The human element and human error in the aviation industry Essay

The human element and human error in the aviation industry, 491 words essay example

Essay Topic: environment, situation, accident, accidents

The human element is the most valuable, adaptable, flexible and most vulnerable part of the aviation industry. As most of aviation accidents and incidents are the result of below standard human performance, there is a big tendency to qualify the causes of these mishaps to human error. Nevertheless the term human error doesn't help in the investigation and prevention of aviation events, though it tells us where the system failed it does not show us anything about the reasons that led to the failure. The term 'human error' hides the latent factors that should be revealed in order to prevent aviation accidents. Some of the errors committed by individuals might have been caused by below standard training, incorrect procedures, incomplete standard operating procedures or SOPs and obsolete operating manuals. Human error is not the end but the starting point in investigating and prevention of accidents and incidents in the modern history of Aviation.
In the earlier days the concern in the field of human factors demonstrated the danger of leaving the human element as a part of the socio-technical system (the Aircraft). A better cabin interface has reduced the most common mistakes committed by pilots such as wrong flight instruments reading, and inadvertent selection of flight deck switches. Understanding the predictable dimensions of human capabilities and limitations and applying this knowledge in operational environment is the main concerns of human factors.
What Had Been Done To Learn From Human Mistakes
A lot has been done to learn from human mistakes, to mention some, Reason's Swiss Cheese model, Crew Resource Management (CRM), and HFACS are the most important learning tools which had attributed a big impact in educating flight crew in prevention of accidents.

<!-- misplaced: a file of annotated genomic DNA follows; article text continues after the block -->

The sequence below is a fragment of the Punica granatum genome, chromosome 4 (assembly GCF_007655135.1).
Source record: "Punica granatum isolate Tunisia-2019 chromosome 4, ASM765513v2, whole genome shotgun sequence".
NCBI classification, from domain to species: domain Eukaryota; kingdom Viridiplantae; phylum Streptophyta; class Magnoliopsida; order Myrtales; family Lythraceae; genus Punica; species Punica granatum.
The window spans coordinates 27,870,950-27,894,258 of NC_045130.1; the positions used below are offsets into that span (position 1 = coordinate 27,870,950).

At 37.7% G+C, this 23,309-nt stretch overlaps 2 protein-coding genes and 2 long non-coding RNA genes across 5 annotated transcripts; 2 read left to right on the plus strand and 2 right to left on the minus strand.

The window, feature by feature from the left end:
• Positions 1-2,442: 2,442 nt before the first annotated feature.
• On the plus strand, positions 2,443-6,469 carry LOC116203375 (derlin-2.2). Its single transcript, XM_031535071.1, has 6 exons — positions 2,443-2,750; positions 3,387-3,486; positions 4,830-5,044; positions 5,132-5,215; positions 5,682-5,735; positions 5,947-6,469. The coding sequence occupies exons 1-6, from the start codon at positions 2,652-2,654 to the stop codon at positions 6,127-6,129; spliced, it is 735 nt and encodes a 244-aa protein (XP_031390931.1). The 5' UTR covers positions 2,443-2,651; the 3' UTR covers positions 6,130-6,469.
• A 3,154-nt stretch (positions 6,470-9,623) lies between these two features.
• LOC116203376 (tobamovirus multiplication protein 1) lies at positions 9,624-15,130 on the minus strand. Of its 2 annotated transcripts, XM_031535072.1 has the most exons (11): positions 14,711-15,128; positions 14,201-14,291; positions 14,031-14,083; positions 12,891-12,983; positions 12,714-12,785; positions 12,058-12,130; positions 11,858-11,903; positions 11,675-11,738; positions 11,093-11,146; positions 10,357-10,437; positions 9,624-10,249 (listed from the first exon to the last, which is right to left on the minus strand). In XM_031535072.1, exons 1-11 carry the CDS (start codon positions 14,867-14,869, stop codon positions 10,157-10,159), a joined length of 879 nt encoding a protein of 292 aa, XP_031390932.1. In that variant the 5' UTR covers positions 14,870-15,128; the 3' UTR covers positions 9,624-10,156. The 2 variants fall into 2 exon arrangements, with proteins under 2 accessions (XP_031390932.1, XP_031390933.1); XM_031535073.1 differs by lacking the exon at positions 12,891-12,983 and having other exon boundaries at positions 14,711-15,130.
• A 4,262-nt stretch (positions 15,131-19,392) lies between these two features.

Reason's "Swiss Cheese" Model of Human error
In 1990 James Reason proposed a very appealing approach to the birth of human error. Referred to as the "Swiss Cheese" model of human error , it describes four levels of human failure, each influencing the next, though three of them are latent ones the fourth one is an active one which is the last point of defense and performed by the pilots, therefore we can say any accident could be prevented if all the four conditions were not met satisfying the condition for the accident to happen, if all the latent failures were satisfied the pilots will be confronted with a situation which might cause an accident depending on the severity of the latent conditions, but most accidents have been prevented from happening by well-trained crew.
Latent Failures
Organisational Influences
Unsafe Supervision
Preconditions for Unsafe Acts
Active Failures
Unsafe Acts
The "Swiss Cheese" model of human error causation (Adapted From Reason, 1990)
Even though Reason's " Swiss Cheese" model of accident cause has revolutionised common views of accident causation, it never explains what the whole in the cheese really are. Finally one has to know what these latent failures or "holes are, so that they can be identified during accident investigations or detected and corrected before an accident occurs.

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